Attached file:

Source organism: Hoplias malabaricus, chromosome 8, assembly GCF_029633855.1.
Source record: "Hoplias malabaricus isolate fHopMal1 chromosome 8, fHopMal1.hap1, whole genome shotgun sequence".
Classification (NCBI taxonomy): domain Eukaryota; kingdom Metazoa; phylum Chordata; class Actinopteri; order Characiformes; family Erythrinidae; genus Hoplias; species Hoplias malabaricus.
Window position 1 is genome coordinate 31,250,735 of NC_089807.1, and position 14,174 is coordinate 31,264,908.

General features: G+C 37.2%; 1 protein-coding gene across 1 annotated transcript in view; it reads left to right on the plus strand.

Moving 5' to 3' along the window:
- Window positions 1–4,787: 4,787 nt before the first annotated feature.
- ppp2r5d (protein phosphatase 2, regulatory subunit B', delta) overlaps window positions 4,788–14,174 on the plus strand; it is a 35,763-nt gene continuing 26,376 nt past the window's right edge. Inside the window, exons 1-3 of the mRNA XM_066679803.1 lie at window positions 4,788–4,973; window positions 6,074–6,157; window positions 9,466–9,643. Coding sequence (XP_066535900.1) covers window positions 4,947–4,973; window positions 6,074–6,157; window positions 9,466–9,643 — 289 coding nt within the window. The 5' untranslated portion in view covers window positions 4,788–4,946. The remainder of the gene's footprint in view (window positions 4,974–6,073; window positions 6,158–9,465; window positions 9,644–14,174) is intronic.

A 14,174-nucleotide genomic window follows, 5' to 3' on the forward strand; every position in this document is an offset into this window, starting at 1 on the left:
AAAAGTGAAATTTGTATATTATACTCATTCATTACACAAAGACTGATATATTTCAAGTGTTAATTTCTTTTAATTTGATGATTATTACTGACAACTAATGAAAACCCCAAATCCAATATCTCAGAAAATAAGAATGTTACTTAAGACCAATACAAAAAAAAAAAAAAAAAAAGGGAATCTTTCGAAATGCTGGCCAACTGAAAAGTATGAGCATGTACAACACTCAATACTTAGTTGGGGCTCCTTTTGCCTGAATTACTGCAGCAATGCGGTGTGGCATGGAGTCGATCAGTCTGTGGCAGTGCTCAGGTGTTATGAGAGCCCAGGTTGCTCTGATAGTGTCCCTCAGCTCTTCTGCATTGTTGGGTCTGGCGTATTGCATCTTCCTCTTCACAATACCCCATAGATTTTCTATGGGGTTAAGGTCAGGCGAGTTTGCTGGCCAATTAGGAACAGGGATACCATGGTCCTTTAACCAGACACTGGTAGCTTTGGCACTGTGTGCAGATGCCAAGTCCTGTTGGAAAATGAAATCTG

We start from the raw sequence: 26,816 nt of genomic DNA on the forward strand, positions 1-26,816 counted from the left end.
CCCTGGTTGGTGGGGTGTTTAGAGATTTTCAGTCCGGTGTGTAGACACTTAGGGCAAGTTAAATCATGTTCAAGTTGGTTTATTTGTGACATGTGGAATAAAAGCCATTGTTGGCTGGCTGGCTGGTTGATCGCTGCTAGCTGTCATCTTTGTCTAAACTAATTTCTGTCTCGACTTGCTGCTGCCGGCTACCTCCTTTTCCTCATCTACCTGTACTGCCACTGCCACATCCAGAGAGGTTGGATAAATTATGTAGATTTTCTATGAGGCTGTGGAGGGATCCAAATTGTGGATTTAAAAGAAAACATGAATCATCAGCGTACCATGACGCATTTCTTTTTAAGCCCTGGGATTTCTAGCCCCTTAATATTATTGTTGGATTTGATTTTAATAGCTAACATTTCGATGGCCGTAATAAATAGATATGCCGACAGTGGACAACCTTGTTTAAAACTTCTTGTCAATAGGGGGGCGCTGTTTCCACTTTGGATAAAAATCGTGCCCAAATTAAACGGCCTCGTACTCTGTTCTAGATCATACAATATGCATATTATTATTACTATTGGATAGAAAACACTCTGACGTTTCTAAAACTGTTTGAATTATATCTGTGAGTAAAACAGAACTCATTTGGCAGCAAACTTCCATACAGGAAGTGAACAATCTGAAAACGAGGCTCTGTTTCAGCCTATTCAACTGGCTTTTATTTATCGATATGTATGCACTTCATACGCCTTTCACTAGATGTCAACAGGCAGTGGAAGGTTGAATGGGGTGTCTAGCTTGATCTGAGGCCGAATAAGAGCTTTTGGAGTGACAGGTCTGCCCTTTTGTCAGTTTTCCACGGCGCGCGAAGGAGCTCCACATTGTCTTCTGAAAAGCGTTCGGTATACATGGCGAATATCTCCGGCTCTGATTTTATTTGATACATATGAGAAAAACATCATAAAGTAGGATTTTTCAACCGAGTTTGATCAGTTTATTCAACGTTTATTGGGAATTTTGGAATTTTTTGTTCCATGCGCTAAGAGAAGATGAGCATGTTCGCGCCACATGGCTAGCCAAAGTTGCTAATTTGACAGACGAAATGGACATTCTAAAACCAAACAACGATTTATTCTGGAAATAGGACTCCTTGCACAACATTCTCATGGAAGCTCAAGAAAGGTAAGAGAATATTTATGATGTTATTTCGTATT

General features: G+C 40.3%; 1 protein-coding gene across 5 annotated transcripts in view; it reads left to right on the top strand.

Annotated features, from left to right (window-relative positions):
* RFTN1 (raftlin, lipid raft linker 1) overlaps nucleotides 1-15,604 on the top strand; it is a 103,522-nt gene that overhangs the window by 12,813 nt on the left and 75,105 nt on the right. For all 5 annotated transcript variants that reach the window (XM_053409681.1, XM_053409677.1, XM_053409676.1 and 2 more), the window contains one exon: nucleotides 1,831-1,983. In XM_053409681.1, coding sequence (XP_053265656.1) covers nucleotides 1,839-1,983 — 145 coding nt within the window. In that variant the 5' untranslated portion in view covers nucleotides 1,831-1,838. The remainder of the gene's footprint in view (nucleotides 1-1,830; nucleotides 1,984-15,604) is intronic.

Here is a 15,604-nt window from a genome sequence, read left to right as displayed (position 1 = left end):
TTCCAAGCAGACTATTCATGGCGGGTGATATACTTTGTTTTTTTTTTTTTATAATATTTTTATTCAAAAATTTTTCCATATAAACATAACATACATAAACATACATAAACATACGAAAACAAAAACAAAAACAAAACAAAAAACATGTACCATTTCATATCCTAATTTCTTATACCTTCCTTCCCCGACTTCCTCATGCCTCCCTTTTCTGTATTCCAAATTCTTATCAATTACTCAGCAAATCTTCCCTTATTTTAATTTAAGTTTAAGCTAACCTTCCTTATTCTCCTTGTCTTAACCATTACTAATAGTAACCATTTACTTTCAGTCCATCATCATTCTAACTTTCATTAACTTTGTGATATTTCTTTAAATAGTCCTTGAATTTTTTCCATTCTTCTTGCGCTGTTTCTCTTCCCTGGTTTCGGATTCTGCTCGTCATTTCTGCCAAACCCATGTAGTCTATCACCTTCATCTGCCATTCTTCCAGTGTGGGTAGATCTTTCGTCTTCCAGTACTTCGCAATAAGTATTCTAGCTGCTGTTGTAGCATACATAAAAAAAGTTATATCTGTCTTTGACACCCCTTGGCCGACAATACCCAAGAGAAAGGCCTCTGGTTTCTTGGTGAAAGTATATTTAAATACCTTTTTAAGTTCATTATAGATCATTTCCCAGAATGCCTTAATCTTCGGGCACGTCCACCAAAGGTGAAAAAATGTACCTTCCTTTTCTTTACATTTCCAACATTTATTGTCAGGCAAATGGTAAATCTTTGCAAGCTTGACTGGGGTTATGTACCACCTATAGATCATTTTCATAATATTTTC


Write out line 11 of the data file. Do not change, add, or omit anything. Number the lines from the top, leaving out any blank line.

We start from the raw sequence: 26,816 nt of genomic DNA on the forward strand, positions 1-26,816 counted from the left end.